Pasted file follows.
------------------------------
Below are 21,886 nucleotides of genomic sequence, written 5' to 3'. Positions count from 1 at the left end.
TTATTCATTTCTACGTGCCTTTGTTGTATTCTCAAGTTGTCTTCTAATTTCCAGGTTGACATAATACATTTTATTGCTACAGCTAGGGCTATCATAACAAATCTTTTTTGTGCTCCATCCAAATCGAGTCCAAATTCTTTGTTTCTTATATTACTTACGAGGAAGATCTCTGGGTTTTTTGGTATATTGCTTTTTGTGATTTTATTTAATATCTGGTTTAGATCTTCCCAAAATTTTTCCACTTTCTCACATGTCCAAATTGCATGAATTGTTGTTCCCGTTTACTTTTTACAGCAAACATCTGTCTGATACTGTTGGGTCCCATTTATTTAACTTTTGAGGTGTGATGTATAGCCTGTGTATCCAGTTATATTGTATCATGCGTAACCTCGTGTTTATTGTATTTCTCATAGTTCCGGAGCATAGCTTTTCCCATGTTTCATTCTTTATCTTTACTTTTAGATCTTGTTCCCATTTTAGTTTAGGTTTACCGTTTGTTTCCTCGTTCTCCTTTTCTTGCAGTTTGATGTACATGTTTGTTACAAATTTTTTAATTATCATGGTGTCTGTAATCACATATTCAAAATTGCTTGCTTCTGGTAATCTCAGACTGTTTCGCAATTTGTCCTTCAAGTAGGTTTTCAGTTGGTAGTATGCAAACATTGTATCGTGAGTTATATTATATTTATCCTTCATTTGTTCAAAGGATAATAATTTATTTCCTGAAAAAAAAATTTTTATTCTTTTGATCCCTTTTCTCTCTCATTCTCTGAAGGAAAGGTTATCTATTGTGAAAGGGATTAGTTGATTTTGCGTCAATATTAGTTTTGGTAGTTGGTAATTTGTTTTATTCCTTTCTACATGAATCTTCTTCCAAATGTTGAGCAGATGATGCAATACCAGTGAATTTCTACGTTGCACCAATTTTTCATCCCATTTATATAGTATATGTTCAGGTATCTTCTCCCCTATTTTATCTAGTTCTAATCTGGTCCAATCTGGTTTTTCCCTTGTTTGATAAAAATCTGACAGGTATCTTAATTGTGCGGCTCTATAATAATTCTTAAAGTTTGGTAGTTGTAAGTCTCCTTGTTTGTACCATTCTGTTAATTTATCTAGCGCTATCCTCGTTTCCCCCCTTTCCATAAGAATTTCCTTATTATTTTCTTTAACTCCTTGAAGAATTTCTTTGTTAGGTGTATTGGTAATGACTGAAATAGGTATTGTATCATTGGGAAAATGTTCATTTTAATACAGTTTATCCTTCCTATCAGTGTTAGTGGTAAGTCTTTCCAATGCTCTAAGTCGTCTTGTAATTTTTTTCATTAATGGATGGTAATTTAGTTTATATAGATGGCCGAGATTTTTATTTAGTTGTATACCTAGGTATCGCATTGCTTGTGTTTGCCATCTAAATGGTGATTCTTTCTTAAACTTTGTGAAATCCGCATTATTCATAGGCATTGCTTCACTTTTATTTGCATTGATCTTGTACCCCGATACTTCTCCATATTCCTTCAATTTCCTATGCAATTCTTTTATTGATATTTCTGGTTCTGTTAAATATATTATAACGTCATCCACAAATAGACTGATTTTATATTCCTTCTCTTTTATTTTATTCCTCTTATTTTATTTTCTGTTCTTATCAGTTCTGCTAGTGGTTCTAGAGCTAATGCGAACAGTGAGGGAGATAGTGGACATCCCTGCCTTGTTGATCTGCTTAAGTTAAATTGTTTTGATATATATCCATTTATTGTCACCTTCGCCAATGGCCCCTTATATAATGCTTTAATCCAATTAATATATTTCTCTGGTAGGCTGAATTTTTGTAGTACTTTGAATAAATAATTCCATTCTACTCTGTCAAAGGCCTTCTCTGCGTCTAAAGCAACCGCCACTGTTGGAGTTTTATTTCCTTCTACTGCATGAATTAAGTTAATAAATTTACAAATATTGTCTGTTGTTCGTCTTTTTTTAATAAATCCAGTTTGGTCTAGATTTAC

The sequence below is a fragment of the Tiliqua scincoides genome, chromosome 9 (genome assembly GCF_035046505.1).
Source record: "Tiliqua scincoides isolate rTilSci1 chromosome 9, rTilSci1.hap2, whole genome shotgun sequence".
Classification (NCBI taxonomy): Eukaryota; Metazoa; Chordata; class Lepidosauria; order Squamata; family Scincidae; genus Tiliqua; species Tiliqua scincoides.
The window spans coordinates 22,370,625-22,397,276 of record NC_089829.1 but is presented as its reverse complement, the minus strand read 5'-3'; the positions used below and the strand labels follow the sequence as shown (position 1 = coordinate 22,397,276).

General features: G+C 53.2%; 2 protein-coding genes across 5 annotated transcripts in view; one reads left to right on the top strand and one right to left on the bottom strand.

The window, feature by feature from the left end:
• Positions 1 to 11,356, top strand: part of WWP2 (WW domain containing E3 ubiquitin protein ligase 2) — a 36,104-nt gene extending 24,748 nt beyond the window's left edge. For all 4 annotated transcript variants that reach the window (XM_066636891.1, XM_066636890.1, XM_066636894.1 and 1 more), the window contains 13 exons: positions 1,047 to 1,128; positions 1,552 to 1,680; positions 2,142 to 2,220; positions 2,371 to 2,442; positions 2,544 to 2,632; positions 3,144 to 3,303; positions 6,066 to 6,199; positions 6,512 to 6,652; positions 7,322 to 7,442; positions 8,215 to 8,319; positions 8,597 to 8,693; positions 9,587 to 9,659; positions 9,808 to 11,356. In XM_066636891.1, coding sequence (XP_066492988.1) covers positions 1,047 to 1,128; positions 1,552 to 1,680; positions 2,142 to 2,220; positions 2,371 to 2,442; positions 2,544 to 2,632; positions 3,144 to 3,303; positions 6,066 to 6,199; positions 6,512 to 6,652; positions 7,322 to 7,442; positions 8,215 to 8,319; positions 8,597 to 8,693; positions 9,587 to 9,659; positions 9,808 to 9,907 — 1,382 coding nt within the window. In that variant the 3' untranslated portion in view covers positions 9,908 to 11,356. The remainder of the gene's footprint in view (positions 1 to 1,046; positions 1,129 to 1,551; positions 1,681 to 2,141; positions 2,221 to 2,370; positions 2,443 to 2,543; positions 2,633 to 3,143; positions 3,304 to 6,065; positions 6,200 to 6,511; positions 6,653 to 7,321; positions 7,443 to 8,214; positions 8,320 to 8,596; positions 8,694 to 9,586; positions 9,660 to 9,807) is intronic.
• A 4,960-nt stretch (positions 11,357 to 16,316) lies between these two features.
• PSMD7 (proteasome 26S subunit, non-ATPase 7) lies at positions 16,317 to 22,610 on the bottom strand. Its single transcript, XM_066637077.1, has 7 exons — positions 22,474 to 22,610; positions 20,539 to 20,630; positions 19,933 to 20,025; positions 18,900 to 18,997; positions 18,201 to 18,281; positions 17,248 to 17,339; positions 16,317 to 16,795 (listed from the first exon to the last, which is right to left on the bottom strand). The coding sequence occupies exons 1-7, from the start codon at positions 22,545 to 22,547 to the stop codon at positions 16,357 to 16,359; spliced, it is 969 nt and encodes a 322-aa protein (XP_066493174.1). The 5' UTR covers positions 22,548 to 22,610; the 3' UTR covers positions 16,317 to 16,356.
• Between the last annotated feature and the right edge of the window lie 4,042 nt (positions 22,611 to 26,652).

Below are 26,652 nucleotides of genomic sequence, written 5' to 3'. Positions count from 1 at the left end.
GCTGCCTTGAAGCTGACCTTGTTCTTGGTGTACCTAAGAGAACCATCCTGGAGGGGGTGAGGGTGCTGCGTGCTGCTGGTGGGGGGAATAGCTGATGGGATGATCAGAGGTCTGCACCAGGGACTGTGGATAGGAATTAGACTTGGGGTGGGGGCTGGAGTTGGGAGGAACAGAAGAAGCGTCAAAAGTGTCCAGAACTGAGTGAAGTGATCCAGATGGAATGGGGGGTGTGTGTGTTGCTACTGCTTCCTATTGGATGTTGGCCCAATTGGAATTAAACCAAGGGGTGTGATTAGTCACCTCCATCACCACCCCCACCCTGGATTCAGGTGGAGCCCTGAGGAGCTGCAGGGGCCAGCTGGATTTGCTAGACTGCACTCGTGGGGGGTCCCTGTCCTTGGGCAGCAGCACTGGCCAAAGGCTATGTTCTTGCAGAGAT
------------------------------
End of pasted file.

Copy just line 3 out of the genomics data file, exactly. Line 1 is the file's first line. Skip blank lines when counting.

The sequence below is a fragment of the Tiliqua scincoides genome, chromosome 9 (genome assembly GCF_035046505.1).